324Regulation 3(6).
325Regulation 9(3).
326See also Health Act 1956, s 7A, in relation to the designation of medical officers of health and health protection officers.
327Cremation Regulations 1973, reg 4(1). See also reg 11. See, for example, media reports last year on a “home cremation” held in Southland where the deceased was cremated on a large fire over two days on the family farm without the necessary consents: Evan Harding “Family holds home cremation” Fairfax NZ News (online ed, New Zealand, 4 April 2012); Editorial “Ashes to ashes” The Southland Times (online ed, 5 April 2012). Police investigated but did not lay charges.
328 Burial and Cremation Act, s 38(2).
329Cremation Regulations, reg 3(1).
330This secondary approval requires a successful test firing of the cremator in the presence of the local health protection officer, and assesses the suitability of the applicants to operate a crematorium.
331Cremation Regulations, reg 3(3). We understand from the Ministry of Health that this power has not been used, at least in the last 25 years, if ever.
332See [8.35] above.
333See Dean Knight “Power to Make Bylaws” [2005] NZLJ 165.
334Burial and Cremation Act, s 40(1).
335Hamilton City Cemeteries and Crematorium Bylaw 2012. The bylaw contains several provisions on permitted casket materials, fittings and dimensions; and detailed provisions on permitted locations for ash interments.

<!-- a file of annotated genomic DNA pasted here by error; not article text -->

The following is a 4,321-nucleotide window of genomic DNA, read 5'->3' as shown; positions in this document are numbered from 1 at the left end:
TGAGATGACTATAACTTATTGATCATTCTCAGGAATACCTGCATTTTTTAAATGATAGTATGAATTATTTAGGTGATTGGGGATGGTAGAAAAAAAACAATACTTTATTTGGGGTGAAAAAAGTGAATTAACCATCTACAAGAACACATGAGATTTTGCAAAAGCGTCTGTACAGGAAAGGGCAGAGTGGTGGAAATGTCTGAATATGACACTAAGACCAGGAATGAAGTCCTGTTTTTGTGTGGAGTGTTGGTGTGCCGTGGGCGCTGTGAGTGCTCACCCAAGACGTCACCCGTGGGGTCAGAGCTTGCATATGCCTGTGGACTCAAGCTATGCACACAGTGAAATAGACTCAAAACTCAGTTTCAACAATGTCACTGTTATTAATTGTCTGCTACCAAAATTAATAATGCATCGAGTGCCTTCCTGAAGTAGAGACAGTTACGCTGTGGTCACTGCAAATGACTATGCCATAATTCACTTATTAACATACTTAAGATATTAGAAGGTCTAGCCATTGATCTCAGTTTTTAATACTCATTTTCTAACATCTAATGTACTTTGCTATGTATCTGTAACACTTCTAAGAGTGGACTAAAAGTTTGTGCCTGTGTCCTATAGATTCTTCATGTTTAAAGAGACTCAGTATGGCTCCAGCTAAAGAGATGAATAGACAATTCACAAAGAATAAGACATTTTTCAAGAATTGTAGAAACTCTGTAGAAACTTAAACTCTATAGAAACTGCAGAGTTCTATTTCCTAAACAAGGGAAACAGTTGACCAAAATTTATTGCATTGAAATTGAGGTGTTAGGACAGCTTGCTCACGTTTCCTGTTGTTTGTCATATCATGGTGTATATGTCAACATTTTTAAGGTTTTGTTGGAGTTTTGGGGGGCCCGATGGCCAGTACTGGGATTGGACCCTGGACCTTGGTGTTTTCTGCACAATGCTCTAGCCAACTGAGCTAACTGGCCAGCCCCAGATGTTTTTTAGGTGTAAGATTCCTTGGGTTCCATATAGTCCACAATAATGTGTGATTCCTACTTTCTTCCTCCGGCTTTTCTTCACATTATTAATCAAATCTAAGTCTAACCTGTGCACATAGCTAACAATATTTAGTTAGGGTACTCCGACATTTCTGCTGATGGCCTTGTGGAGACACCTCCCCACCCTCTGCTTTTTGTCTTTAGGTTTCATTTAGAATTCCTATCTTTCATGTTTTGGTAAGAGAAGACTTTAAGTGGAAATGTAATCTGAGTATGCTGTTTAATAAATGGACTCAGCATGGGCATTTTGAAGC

336New Zealand Standards Council NZS 9201.14 (1999), s 1412. The model bylaw covers matters such as the period of retention of ashes, casket materials, hours of operation, restrictions on the opening of caskets and the deposit of documentation with the manager.
337For example, Rotorua District Council has adopted the model bylaw in respect of the Rotorua Cemetery and Crematorium: Rotorua District Council General Bylaw (2011).
338An approved urn containing the ashes may be left for 14 days free of charge at the crematorium. After three months the Council may dispose of the ashes in accordance with the Cremation Regulations.
339Resource Management Act 1991, s 5.
340For example, permitted activities do not require resource consent.
341Resource Management Act, s 95A.
342Section 6(a).
343Section 7(a).
344Section 8.
345Section 7(c)
346Section 2(1).
347See Graham and Bingham, above n 284, at [8.1]. See also Chrystall and Rumsby, above n 284, at [3.2.10]–[3.2.11].
348 For an example of a non-compliance notice for resource consent breaches, see Jimmy Ellingham “Cremations moved after complaint” Manawatu Standard (online ed, 23 October 2010).
349As noted in the Guidelines for Establishing New Crematoria (2004), available from the Ministry of Health.